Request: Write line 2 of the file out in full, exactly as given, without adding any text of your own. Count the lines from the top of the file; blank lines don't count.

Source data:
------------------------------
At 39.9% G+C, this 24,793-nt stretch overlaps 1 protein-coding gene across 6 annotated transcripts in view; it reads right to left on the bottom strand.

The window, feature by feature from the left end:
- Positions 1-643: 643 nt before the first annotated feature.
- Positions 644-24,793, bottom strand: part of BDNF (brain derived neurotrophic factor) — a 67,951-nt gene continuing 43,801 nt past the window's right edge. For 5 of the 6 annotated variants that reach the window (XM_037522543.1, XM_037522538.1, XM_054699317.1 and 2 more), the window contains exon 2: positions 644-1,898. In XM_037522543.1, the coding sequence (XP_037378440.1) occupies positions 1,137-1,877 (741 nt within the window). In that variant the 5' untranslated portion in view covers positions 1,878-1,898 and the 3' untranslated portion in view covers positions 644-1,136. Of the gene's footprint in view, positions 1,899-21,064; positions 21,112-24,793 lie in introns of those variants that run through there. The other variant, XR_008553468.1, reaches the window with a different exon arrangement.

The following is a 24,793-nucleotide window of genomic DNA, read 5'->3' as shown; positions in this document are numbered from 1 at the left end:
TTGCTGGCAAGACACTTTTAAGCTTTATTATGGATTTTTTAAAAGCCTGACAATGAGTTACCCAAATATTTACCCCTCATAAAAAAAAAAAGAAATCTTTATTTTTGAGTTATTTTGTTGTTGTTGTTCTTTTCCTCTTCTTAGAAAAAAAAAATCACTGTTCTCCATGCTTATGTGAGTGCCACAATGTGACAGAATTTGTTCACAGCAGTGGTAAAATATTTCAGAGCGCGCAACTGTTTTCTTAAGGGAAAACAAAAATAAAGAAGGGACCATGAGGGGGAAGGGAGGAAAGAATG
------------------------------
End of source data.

The window, feature by feature from the left end: